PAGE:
Science Master Special A Push-Pull Meter

Many years ago I and my class made a Push-Pull Meters with dowel rod and a cotton reels and had great fun with them, measuring all sorts of pushes and pulls.OK we could have used conventional force meters, the school had enough of them for class use, however making one yourself and then using it seems to make a big difference in understanding.

A recent question made me look for my plans – no chance. Search the internet – no luck. My team were of no help so I therefore decided to do the obvious thing, make one myself.

These are the drawings of my endeavours. The equipment list is cotton reel (wooden would be nice but if it’s plastic ok), a length of dowel rod with a diameter which will allow it to pass through the central hole of the cotton reel, an elastic band (probably 4 cm long but have a set of them for experimentation), a paperclip which is opened up to make a hook, some drawing pins or sellotape …….and I think thats it.

Once constructed the next task it to calibrate it. If you have access to a set of weights, great. you can create a little bag which will hold them, hang it on the hook and away you go. A 1kg mass will apply a 1 Newton force on the elastic band. This is where the choice of the elastic band is important – a thin band is obviously much more sensitive than a thick band. On the other hand, why not make up your own scale of push a pulls – a five marble/ 3 marble/1 marble push or pull. Below are the images that I created for my answer to the 10 yr olds question.


“When the Sun blows up will Mercury smash into Earth?” asks Flynn and Freddie (10)


Below is a short video of the expansion of the Sun. Again this is a hypothesis based upon observations of our Universe.

The expansion is thought to be caused by firstly the Sun running out of fuel (it uses  Hydrogen, converting it by a fusion reaction to Helium). As the Sun cools the centre will expand, (any thoughts on what might cause this?) pushing out the rim of the Sun and consuming Mercury, Venus and The Earth and eventually it becomes a Red Dwarf. It is suggested that Mars will survive.

What is the difference between a hypothesis and a theory?

Hope this helped. Please comment or ask another question.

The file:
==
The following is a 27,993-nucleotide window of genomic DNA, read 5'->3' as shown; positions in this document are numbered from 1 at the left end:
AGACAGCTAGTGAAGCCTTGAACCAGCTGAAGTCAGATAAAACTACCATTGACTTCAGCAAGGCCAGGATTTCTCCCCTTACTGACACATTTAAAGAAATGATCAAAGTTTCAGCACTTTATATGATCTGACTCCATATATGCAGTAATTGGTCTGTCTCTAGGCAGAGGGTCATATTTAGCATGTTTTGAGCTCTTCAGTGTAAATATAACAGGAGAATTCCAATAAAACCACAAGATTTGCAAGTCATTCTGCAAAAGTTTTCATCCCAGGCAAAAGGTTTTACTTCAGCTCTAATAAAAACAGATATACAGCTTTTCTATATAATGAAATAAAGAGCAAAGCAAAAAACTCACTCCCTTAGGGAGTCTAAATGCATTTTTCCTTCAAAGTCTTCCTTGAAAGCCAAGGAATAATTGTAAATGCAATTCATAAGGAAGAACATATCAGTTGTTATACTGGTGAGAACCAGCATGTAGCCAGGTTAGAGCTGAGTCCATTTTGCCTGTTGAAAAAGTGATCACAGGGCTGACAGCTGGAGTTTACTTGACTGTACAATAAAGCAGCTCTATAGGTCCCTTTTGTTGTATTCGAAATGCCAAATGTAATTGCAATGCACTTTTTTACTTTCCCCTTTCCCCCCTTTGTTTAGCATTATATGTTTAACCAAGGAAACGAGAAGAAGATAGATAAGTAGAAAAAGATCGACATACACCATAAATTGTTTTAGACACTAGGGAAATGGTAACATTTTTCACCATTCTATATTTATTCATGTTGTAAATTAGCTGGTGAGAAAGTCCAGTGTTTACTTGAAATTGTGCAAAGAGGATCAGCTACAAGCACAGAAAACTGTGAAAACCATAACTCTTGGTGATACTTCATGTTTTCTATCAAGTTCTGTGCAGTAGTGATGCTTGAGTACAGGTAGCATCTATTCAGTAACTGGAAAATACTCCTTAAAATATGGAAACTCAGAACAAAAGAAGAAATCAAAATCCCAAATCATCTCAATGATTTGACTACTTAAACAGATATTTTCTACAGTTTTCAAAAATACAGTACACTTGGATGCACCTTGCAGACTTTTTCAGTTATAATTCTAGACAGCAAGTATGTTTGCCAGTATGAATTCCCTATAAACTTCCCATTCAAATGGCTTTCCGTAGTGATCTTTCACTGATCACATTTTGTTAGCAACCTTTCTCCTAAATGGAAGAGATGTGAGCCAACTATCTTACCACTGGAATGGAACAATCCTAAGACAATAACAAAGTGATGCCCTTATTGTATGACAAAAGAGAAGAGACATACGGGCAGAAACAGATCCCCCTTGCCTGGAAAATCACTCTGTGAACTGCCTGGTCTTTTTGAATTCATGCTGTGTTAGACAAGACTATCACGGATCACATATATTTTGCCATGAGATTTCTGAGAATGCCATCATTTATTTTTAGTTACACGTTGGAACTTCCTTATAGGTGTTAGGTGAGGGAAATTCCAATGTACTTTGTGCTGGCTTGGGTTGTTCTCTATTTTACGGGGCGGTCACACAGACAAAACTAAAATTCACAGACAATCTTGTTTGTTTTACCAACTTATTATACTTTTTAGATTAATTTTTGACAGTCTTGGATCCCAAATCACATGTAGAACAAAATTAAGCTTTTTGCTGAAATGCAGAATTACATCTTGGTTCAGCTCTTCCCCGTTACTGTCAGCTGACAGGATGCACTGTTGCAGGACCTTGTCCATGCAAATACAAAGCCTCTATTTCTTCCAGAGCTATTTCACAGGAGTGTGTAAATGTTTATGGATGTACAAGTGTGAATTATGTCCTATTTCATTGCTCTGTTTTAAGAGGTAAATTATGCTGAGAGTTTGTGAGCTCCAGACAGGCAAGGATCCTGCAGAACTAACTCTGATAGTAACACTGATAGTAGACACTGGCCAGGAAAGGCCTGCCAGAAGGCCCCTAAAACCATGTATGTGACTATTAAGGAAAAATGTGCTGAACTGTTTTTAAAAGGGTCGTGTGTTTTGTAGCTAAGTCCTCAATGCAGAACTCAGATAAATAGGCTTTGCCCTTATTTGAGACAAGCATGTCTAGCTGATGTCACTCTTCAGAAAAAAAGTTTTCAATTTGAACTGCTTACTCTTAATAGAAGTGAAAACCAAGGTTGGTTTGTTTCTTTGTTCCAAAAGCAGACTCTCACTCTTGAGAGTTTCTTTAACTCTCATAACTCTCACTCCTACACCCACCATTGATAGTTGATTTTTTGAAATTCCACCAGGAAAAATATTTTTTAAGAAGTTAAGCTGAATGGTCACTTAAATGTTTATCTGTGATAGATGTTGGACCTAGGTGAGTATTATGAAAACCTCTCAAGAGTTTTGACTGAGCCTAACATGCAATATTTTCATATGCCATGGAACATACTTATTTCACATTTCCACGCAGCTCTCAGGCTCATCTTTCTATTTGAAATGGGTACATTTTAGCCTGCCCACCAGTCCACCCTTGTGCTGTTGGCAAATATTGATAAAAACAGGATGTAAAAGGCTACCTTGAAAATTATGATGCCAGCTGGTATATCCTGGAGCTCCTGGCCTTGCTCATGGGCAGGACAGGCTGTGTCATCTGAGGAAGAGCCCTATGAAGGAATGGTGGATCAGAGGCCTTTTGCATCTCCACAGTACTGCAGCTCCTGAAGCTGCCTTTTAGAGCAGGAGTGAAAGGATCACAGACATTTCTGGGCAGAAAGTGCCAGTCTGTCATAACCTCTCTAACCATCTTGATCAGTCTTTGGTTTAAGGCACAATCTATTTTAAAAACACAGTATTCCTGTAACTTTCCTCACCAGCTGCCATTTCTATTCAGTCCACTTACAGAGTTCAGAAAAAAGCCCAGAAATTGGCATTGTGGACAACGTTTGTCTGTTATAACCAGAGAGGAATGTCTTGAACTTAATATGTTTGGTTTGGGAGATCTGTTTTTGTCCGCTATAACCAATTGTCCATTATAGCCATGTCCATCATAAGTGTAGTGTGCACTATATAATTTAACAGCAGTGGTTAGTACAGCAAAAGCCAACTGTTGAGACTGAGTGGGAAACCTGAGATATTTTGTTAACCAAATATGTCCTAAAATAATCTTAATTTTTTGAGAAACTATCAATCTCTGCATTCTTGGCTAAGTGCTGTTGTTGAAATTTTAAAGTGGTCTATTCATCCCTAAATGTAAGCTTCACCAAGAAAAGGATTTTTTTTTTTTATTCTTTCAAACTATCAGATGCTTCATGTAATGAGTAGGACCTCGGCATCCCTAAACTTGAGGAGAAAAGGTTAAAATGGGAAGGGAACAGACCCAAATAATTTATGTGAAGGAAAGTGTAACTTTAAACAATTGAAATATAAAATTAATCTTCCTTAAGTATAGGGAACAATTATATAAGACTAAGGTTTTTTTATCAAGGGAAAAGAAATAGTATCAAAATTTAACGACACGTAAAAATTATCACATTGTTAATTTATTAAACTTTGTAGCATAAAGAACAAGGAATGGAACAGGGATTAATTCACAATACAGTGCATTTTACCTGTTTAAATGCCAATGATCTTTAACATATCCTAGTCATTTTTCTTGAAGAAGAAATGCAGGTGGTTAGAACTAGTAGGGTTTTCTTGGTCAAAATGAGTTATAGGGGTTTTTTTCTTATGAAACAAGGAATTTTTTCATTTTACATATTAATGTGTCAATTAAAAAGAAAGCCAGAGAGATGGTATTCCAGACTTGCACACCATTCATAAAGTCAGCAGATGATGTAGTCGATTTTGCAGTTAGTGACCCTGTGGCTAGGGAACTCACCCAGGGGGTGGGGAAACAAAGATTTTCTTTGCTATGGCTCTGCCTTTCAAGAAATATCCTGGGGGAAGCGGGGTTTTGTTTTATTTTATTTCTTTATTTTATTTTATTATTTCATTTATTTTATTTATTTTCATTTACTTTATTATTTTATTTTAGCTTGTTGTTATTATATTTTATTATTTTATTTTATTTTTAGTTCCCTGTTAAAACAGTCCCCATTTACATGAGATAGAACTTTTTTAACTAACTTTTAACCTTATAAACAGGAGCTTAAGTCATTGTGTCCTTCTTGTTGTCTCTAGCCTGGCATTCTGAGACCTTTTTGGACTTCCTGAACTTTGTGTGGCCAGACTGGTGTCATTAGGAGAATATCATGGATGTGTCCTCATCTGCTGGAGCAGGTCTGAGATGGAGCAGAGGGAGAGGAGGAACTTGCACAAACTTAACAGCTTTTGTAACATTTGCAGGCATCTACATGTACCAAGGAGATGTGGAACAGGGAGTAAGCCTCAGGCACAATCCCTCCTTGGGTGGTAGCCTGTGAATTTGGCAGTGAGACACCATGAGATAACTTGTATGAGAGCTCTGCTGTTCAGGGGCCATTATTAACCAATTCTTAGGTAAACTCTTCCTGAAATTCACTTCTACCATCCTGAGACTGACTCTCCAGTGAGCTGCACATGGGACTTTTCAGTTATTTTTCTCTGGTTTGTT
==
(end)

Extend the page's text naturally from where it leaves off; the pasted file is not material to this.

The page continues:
Angus and Lachie(10) ask “Are aliens real?”

……………..I personally think that with so many potential places where life, in what ever form could have developed that aliens do exist and we have now, to wait, for contact.

Of interest is that life started developing on Earth in a very different way from how we would expect. The early bacteria were, it is thought, cyanobacteria. This bacteria ‘eats’ Nitrogen gas and exhales Oxygen and in doing so killed itself by poisoning its atmosphere. The Earths atmosphere moved from being a Nitrogen to an Oxygen atmosphere. So ………………………..this might not always happen on other Earth’s thus the type of life which humanity may meet in the future could be Nitrogen based.

The cyanobacteria do still exist in Earth’s deep oceans.

Also look at a previous post on aliens.

“If all living things were in one food chain, what would be at the top?” asks Chelsea and Ashli (10)

Thanks team. I found a nice little revision site on food chains that you might like to try, find it at Food Chain Game.

Now to your question. Firstly it might be a little difficult putting all living things into one food chain. Secondly do you think it would be humans?  Ecologists (They are scientists who specialise in studying the living environment) rank species by their diets using a metric*  called the trophic level scale. Plants, which produce their own food, are given a rank of 1. Herbivores, which eat only plants, are ranked 2. The fiercest of meat-loving predators, such as killer whales, are rated at 5.5. Humans are rated at 2.5 which is the same level as a pig.

If you want to make a comment please use the box below or you could ask another question.

* metric as a noun means a standard scale of measurement so you could call a temperature scale a metric or any other standard scale of measurement a metric.

(updated 13/9/17 -changed metric to measurement)
(updated 15/9/17 – ‘measurement’ back to ‘metric’ after realising it was the correct word in the context in which it was presented, added addendum explaining it’s use as a noun)

Billie and Zali (10) asked “How does the activator form slime?”

Sorry team.  You have provided some good background material. The important thing about making SLIME is that all the ingredients in it’s making (The Activator, the PVA and water)  have something in common, lots of O-H chemical bonds. It is these that make the SLIME a reality. Look at the diagram of a PVA molecule and count the number of O-H bonds. Remember this is a Polymer so the image below is just one bit of a much bigger molecule of PVA.

So what is it about the O-H bonds that make them so important.

Look at the following short video ….



It’s all due to Hydrogen bonding. Everything is attracted to everything else by the Hydrogen bond environment that is introduced when you put all of the ingredients together. SLIME becomes the reality.

Think about it. Make a comment or if you don’t understand a complicated bit then please- Ask another Question

(revised 13/9/17 – PVA is polyvinyl acetate not polyvinyl alcohol, Diagram of PVA included and last paragraph revised)

“Why do volcanoes erupt?” asks Silas and Zakk (10)


Thank you Silas and Zakk for your question. My team are correct it’s all about pressure. All volcanoes have a thin ‘lid’ of solid rock which which is solidified magma. Underneath the lid is lots of molten magma which is heated by the Earth’s central core.

Things can happen to this magma. Some of it could cool, and solidify. You could also get convection currents like you do in any hot liquid. These can increase the pressure (push) on the volcano lid, break it and the pressure is released like the liquid in a bottle of fizzy drink.